|Sun Kwok (2007), Scholarpedia, 2(9):4338.||doi:10.4249/scholarpedia.4338||revision #138051 [link to/cite this article]|
Planetary nebulae are astronomical objects made up primarily of gaseous materials. They are extended in size and fuzzy in appearance, and generally show some degree of symmetry. The nebula is illuminated by a central star, which sometimes is too faint to be seen. Although initially grouped with galaxies and star clusters under the class of “nebulae”, we now know that galaxies and star clusters are made up of stars, whereas planetary nebulae are gaseous.
Planetary nebulae were discovered by astronomers as early as the 18th century, with four planetary nebulae being included in the catalogue of nebulae by Charles Messier in 1784. The most well known planetary nebula is the Ring Nebula in the constellation of Lyra (Figure 1), which can easily be observed with a small telescope in summer from the Northern hemisphere. The term “planetary nebulae” was coined by William Herschel for their apparent resemblance to the greenish disks of planets such as Uranus and Neptune. This turned out to be an unfortunate misnomer as planetary nebulae have nothing to do with planets.
Physical and spectral properties of planetary nebulae
Planetary nebulae are typically one light year across and are expanding at a rate of about 20-50 km per second. The density in the nebulae is very low, ranging from several hundred to a million atoms per cubic centimeter. Such conditions are better than any vacuum one can achieve on Earth. The temperature of the gas in the nebula is about 10,000 degrees Celsius, and the central stars of planetary nebulae are among the hottest stars in the Universe, with temperature in the range of 25,000 to over 200,000 degrees Celsius. The central stars are also very luminous, usually hundreds to thousands of times more luminous than the Sun. However, because of their high temperatures, they radiate primarily in the ultraviolet and are often faint in visible light.
The spectra of planetary nebulae are fundamentally different from those of stars. Instead of a continuous color from red to blue as in the case of the Sun, the spectra of planetary nebulae are dominated by discrete emission lines emitted by atoms and ions. Unlike stars, whose continuous spectra give them a composite white appearance, planetary nebulae have a rich variety of colors. Some examples of strong emission lines are the red line of hydrogen and the green line of doubly ionized oxygen (O++). These bright emission lines are powered by the central star, which is the source of energy for the entire nebula. Ultraviolet light emitted by the central star is intercepted by atoms in the nebula and converted to visible line radiation. First the ultraviolet light removes electrons from the atom (in a process called photoionization). The freed electrons then either recombine with the ion and emit a recombination line, or collide with other atoms and ions to cause the emission of a collisionally excited line. Because of the low density conditions, atomic lines that are generally suppressed under high density conditions as in the laboratory on earth but which can be produced in the low density conditions of planetary nebulae. These "forbidden lines" (of which the oxygen green line is an example) are very prominent in planetary nebulae, making them ideal laboratories to study atomic physics (Aller 1991).
Planetary nebulae are among the very few classes of celestial objects that radiate strongly throughout the electromagnetic spectrum from radio to X-ray. Radio continuum radiation is emitted by the ionized gas component of the nebulae. The molecular and solid-state components contribute to radiations in the infrared and submillimeter-wave regions (see section below). The optical region is dominated by atomic line emissions from ionized gas. A million-degree bubble of extremely low-density gas created by the interacting winds process produces emissions in the X-ray.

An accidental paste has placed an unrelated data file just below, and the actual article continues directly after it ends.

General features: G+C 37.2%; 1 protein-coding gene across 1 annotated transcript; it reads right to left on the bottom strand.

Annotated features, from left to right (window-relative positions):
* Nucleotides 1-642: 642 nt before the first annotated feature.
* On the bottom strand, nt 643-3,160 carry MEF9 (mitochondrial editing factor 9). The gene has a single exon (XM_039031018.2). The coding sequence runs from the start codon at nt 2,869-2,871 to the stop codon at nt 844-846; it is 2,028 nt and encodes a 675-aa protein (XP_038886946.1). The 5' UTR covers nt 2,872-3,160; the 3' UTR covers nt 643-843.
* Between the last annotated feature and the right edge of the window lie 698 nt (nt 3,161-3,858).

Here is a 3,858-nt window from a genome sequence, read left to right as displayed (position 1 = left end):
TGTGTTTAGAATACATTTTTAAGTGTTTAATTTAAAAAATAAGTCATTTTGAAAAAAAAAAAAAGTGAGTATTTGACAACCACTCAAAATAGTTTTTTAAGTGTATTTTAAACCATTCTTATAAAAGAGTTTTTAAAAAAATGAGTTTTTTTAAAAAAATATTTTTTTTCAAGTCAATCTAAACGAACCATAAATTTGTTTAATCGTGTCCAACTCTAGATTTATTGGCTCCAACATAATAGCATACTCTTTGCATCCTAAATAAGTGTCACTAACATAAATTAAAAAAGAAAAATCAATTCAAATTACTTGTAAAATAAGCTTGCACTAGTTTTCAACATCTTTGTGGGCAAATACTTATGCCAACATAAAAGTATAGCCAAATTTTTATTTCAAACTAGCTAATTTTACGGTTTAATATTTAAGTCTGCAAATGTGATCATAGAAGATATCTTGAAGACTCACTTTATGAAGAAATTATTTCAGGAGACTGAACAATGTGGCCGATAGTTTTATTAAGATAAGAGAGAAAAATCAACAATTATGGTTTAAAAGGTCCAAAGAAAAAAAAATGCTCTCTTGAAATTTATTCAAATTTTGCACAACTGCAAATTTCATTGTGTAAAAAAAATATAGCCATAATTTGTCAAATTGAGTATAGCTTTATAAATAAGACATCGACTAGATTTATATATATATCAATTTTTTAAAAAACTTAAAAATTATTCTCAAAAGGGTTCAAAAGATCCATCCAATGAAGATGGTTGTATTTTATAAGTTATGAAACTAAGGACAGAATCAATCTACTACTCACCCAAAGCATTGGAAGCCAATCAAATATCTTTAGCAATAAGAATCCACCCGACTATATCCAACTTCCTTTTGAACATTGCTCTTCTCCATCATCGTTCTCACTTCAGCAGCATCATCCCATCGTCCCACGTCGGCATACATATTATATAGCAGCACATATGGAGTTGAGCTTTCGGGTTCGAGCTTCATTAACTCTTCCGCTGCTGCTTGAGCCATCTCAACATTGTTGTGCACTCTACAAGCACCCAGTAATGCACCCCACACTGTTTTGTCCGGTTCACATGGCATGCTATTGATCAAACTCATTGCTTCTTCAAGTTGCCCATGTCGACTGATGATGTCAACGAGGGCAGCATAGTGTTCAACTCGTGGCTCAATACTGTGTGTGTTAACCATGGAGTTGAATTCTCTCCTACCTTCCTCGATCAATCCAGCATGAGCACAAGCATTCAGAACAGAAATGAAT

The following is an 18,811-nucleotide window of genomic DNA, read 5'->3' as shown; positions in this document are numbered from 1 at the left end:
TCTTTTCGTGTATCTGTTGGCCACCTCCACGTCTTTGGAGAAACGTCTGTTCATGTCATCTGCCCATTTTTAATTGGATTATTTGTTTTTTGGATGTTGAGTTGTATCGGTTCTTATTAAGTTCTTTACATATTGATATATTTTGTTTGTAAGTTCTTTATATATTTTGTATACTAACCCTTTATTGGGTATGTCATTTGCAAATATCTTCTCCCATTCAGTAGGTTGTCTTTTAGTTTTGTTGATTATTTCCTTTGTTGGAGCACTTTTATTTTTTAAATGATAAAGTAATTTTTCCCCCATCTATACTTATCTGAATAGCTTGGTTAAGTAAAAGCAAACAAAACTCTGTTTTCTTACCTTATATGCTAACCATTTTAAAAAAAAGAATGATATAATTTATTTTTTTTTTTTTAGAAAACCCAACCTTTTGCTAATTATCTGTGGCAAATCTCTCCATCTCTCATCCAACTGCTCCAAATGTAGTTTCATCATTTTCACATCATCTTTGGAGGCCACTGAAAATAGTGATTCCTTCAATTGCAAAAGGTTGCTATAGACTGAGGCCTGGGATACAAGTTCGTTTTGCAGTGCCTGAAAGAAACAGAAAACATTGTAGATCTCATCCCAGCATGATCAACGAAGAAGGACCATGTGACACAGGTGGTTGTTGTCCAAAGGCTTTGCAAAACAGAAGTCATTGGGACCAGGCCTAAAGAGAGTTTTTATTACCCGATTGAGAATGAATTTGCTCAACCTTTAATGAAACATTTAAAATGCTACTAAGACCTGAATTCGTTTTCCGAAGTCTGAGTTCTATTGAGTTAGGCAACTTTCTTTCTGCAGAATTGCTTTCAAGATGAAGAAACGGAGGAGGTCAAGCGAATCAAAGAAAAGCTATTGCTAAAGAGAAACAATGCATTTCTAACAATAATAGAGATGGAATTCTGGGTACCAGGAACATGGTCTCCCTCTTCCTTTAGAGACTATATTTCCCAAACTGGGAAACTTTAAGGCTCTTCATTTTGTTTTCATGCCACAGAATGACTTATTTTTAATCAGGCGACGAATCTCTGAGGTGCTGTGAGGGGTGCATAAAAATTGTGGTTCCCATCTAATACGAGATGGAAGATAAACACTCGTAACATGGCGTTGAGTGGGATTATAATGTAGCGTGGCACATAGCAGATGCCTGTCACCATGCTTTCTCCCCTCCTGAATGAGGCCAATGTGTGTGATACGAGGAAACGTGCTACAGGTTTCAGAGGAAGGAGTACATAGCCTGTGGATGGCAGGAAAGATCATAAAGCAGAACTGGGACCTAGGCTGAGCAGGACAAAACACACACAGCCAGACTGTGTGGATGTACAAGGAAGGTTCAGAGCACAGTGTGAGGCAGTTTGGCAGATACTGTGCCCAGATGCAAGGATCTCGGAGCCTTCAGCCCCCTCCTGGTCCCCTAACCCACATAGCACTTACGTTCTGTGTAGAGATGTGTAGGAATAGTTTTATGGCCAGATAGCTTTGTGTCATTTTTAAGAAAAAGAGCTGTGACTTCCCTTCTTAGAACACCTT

Planetary nebulae as a phase of stellar evolution
Although the existence of planetary nebulae has been known for over 200 years, their origin was not understood until relatively recently. In 1956, the Russian astronomer Josif Shklovsky suggested that planetary nebulae represent objects in the late stages of stellar evolution and are descendants of red giants and precursors of white dwarfs (Shklovsky 1978). This hypothesis was supported by U.S. astronomers George Abell and Peter Goldreich who in 1966 suggested that the nebulae represent the ejected atmospheres of red giants and that the central stars are remnants of red giant cores. However, the physical reason for the ejection was not known. In 1970, Polish astronomer Bohdan Paczynski established that the central stars of planetary nebulae are cores of asymptotic giant branch stars (a type of very old red giants) and that they generate energy by nuclear burning of hydrogen in a shell above the core (Paczynski 1970). The evolutionary tracks calculated by Paczynski, extended by further calculations by German astronomer Detlef Schönberner (Schönberner 1981), define the precise path of planetary nebulae evolution in the scheme of the late stages of stellar evolution.
The problem of nebula ejection was solved in 1978 when Canadian astronomers Sun Kwok, Chris Purton and Pim FitzGerald traced the origin of the nebulae to the stellar winds from asymptotic giant branch stars and showed that the shell-like structure of the nebulae is the result of a “snow-plow” effect of the collision of two stellar winds. This “interacting winds model” has been widely used to model the morphological structure of planetary nebulae (Balick & Frank 2002). Our current understanding is that stars born with masses in the range of 1 to 8 times the mass of the Sun will evolve through the planetary nebulae stage. Since theses stars constitute about 95% of the entire galactic stellar population, planetary nebulae, not supernovae, are the eventual fate of most stars. A more extensive description of our modern understanding of the origin and evolution of planetary nebulae can be found in this book.